Alex McDowell Talks 5D Conference and Immersive Design

Production Designer Alex McDowell discusses the impetus behind 5D: The Future of Immersive Design, the upcoming conference at the California State University at Long Beach.

The upcoming conference 5D: The Future of Immersive Design identifies 5D as a new approach called immersive design, which uses digital tools to design immersively in virtual space.

Alex McDowell (Watchmen, Bee Movie, Charlie and the Chocolate Factory, Minority Report), the production designer who's been on the cutting edge of the new paradigm shift for digital workflow, discusses the new conference that he's spearheaded: 5D: The Future of Immersive Design (, Oct. 4-5 at the Carpenter Performing Arts Center, California State University at Long Beach. The keynote speaker is Henry Jenkins, author of Convergence Culture: Where Old and New Media Collide, who will discuss the cultural process of convergence. Autodesk is the presenting sponsor, and AWN is sponsoring one of the workshops, "Pervasive Previs: How to Achieve More Immersive Visualization," moderated by VFXWorld editor Bill Desowitz, Oct. 4 from 1:00-3:00 pm. Desowitz gets a 5D sneak peek from McDowell.

Bill Desowitz: Let's start with what 5D is and how it relates to this conference.

Alex McDowell: 5D is a conference based on the notion that design practice is changing to a large extent on the rapid change in technology and digital tools. And as designers have adopted more and more the 3D visual design tools, they have actually created commonality between various forms of media, so what 5D does is identify a new approach to design called immersive design, which uses digital tools to design immersively in virtual space, creating a collaborative workspace that effectively pre-envisions and visualizes the final product for the immersive experience. So there's a much closer connection between the design experience and the design practice and the user experience and the user practice. So immersive design effectively describes both the beginning process and the end result of the process, and its relationship to the audience or user.

And in the process of describing and defining the immersive design approach to this broader field, we've had to define the space within which the immersive designer works and can move freely. So traditionally there has been a separation between five distinct forms of narrative media: film, television, animation, interactive and gaming and architecture. Because of the development of this new toolset and a new mindset for the designer, the artificial boundaries -- the membrane between each of those different media -- has essentially dissolved.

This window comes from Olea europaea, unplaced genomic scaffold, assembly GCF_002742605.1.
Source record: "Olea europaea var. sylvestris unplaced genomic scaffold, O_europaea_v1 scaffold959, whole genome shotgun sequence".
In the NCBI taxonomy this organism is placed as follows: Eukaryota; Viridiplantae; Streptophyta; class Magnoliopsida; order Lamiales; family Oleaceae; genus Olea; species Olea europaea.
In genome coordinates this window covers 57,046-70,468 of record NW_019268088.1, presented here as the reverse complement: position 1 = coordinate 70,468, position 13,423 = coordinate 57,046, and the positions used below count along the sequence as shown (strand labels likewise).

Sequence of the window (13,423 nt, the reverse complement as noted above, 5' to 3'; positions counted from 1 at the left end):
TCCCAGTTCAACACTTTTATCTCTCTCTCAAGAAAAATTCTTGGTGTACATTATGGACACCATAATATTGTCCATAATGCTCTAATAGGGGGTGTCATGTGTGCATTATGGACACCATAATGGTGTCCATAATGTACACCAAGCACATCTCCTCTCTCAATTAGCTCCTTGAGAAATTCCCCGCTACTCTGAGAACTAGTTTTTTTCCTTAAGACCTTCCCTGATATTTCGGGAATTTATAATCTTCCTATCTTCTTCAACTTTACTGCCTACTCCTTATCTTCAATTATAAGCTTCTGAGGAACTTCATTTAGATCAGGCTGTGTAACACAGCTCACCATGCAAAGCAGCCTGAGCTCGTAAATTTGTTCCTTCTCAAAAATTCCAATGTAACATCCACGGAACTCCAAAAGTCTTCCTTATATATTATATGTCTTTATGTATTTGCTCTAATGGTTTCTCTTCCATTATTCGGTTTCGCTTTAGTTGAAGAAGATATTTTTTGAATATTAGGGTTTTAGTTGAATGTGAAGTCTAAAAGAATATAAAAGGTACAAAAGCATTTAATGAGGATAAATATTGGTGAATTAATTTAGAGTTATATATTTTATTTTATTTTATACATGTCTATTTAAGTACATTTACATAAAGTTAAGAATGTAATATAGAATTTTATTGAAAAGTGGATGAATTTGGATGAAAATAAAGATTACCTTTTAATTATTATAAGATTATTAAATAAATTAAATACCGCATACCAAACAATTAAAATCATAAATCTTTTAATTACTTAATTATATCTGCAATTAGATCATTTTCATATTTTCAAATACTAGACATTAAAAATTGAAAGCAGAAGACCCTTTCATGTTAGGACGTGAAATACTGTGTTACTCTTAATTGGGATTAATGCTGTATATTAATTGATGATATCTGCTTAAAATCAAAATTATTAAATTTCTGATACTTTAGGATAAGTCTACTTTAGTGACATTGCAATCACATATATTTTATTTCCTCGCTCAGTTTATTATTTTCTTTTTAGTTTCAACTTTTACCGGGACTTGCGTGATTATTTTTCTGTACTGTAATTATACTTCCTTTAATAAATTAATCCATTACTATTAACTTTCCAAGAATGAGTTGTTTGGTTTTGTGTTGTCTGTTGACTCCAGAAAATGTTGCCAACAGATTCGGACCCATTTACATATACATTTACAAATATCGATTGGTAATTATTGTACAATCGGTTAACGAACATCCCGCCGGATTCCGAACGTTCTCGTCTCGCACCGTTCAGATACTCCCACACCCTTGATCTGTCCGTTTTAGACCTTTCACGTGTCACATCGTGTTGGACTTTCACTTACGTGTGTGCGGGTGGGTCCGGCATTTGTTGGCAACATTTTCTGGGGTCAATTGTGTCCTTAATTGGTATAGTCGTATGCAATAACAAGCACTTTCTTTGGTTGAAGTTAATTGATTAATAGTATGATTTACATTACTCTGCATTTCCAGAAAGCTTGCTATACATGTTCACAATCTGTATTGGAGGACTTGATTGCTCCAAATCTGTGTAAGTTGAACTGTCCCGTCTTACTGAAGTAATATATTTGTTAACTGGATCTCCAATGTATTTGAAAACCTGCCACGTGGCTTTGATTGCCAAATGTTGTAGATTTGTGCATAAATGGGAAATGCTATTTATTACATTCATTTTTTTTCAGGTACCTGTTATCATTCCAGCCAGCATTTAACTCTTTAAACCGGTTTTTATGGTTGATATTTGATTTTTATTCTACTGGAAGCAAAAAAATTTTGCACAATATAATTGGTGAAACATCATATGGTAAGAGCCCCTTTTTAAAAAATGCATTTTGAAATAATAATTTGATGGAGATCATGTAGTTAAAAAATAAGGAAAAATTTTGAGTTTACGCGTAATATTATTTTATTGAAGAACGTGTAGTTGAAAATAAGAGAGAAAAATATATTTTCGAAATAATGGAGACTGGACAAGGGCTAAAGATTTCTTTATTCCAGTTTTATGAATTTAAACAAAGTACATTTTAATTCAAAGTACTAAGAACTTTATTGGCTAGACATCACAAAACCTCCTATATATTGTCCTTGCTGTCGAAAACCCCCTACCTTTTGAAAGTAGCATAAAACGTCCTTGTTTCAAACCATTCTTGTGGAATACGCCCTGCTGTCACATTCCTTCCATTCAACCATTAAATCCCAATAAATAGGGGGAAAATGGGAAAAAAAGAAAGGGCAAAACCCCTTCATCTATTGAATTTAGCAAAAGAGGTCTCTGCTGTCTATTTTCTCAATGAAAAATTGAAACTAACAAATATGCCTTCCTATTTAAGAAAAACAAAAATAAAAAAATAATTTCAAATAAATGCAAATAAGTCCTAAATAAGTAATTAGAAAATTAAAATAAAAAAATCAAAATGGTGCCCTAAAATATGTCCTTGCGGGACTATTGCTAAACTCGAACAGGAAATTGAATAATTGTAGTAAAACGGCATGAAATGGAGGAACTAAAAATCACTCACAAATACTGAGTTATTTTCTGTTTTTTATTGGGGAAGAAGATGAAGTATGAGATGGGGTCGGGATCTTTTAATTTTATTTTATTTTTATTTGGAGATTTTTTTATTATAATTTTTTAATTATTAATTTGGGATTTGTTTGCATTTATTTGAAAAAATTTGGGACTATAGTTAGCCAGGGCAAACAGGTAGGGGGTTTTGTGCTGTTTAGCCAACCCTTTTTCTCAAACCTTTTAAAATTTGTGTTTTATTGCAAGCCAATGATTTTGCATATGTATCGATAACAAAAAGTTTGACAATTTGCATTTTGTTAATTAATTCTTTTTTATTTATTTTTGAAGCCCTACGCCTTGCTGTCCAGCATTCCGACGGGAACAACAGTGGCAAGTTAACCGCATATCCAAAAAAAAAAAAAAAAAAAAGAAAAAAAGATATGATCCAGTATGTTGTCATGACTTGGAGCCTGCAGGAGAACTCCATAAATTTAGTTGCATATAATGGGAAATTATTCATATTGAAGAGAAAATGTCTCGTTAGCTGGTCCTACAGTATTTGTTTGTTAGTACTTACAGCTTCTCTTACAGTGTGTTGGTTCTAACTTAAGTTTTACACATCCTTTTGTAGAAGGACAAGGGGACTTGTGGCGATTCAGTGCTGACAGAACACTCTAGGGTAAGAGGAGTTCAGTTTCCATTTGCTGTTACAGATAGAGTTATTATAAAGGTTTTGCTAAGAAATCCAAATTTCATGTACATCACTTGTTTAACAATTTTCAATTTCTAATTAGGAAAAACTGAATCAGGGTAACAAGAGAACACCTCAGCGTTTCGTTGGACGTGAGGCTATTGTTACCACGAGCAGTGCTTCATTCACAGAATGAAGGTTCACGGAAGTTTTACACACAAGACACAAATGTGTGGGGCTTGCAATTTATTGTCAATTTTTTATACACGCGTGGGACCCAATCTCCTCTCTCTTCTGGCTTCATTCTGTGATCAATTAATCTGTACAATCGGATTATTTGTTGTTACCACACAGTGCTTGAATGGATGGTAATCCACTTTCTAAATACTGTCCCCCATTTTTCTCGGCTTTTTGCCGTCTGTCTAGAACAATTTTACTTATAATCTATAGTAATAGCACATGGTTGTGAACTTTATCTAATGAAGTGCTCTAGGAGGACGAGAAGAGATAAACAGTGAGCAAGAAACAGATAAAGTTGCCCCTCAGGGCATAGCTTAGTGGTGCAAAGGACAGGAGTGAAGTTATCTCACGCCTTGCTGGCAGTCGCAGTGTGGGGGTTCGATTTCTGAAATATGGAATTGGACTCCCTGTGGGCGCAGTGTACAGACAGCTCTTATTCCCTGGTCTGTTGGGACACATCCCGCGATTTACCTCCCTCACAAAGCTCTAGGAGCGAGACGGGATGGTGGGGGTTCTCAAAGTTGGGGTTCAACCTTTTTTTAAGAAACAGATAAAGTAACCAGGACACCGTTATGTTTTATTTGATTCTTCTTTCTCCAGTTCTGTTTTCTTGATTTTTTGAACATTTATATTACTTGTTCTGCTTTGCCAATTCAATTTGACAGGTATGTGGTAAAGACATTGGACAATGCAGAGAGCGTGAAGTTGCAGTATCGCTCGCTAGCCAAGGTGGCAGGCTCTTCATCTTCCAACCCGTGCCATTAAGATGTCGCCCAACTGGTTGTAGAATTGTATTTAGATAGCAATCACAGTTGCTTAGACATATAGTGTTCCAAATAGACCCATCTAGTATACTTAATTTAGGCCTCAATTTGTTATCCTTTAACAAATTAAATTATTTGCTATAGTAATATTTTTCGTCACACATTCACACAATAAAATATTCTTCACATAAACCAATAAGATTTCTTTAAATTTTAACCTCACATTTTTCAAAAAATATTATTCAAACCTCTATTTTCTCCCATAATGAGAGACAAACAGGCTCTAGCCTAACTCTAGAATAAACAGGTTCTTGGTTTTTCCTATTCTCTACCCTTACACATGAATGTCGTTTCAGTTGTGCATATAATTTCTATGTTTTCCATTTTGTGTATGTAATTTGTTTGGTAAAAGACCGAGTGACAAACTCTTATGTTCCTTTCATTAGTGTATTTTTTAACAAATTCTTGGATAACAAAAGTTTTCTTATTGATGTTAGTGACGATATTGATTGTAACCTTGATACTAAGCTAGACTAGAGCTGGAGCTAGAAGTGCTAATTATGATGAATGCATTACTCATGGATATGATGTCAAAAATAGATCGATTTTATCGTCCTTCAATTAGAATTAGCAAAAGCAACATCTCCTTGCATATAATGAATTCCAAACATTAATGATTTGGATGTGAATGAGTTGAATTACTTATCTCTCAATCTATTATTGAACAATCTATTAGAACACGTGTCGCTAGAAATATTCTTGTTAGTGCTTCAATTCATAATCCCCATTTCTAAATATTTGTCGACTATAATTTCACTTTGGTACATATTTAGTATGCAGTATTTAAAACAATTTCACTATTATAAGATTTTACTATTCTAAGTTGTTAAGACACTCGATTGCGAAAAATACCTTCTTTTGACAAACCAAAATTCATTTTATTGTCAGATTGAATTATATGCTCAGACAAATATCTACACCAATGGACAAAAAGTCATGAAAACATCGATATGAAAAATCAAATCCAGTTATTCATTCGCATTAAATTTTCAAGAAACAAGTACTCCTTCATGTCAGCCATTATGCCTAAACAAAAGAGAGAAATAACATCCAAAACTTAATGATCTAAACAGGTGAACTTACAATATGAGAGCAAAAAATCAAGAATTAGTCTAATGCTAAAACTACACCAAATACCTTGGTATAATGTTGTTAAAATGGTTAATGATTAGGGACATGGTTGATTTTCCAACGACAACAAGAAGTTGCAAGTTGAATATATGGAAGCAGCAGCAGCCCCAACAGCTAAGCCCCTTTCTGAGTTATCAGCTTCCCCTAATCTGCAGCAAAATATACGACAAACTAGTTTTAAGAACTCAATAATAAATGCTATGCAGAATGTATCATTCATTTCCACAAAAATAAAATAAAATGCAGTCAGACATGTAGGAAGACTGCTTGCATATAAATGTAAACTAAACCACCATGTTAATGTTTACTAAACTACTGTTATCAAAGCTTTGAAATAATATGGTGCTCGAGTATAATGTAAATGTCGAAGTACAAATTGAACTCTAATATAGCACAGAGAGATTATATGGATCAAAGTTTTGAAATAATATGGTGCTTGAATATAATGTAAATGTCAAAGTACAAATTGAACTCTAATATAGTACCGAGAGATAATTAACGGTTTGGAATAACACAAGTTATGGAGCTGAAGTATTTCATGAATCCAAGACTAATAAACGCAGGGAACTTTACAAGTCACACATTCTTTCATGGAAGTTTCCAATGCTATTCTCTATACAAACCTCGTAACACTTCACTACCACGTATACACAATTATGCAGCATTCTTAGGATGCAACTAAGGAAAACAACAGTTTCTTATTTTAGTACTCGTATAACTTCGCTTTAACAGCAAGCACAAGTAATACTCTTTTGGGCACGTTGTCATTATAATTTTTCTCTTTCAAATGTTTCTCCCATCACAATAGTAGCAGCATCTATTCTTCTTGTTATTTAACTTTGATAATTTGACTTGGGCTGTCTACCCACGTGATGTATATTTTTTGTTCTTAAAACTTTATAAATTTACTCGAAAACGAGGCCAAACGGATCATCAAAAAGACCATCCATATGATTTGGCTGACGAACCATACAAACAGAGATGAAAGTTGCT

BD: A convergence…

AM: Exactly. So there's a convergence between these large and separate industries, at least on the landscape of design. And it may be simply described as a practice of world building that is applied equally to each of those spaces. You design and build a world in architecture for the occupier to experience. You design and build a world in gaming for the user to become immersed in. And you design and build a world in animation, TV or film, again, for the audience to be immersed in, even if the experiences are radically different.

Alex McDowell spearheads the conference. The production designer has been on the cutting edge of the new paradigm shift for digital workflow and recently worked on the highly-anticipated Watchmen. © Warner Bros.

BD: And this is different from many the other disciplines...

AM: Right. It's not the same for a director or a cinematographer or a writer: the people who have traditionally strong and central roles in film but don't necessarily maintain those same roles in games and interactive media. But a designer essentially does. If one imagines a narrative developed in a multiplayer space, for example, that is architecturally mediated, so there's an architect designer in building the environments virtually, there's a narrative involved that is user-driven. How do you build that narrative or how do you control that narrative? And how do you write stories completely in an immersive, interactive, non-linear space? You do it by making the environment intelligent. You do it by making the environment a trigger for story. And that's a very different idea from the traditional linear approach to storytelling.